NoSQL is a hot topic along with using JSON objects and it was interesting hearing of some unequal testing paradigms to position non-Oracle solutions to be “better” than Oracle solutions. Naturally, the MongoDB was the elephant in the room during those conversations. Some of the discussions seemed more like political rants than technical dialog. A great spot to start with NoSQL and JSON would be downloading Oracle’s MySQL 5.6 Release Candidate.
There were also more PostgreSQL conversations this year and fairly accurate comparisons between it and Oracle or MySQL from folks. It certainly looks like it may gain more ground.
Java 7 is awesome, and my favorite feature is clearly NIO2, reinforced at JavaOne. NIO2 brings static methods to interactions with external directory and file sources. It removes directories from the files class, which is long overdue. The nature of those static methods also happen to fit within the definition of Java code that lives inside the Oracle database and gives me a whole host of thoughts about potential in Oracle Database 12c.
Larry Ellison’s keynote was impressive because it gives us a clear vision of Oracle’s direction and Duncan Davies captured the keynote well in his blog. The continued presence of Red Hat and VMWare offers interesting reality checks to their key contributions to world wide implementation of the Oracle technical stack.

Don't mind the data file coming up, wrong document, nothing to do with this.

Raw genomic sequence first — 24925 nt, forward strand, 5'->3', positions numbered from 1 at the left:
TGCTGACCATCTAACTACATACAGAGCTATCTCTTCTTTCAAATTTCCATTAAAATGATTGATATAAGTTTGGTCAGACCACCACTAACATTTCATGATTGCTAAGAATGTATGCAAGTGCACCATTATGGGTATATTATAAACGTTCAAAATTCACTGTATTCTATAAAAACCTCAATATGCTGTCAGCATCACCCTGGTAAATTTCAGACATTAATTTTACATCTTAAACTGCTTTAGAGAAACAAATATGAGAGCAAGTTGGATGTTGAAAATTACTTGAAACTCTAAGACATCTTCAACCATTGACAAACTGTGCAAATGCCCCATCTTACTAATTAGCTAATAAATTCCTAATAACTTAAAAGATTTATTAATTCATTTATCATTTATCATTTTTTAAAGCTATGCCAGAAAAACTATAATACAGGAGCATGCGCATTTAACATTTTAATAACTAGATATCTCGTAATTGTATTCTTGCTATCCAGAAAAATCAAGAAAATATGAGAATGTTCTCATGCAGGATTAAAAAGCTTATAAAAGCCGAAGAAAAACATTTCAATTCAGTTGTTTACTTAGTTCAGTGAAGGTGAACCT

Issues that seem most critical to those I’ve chatted with are storage, security, tools, and development languages. A nice update on security can be found in the new edition of Hacking Exposed 7: Network Security Secrets & Solutions (7th Edition).
On the forthcoming Oracle 12c release, Information Week just released a good summary view. The introduction of the R programming language on the Exadata Server leads me to wonder about what uses may magically appears in Oracle Enterprise Manager down the road. The TIOBE Index for September 2012 doesn’t list the R language in the top 20 programming languages but there’s always the future. No mention of Erlang programming language at any of the conferences that I caught but it’s inevitably on the horizon as application servers evolve.
Now we wait for the Oracle Database 12c release, which looks like something in the very short term. Perhaps right after the holidays …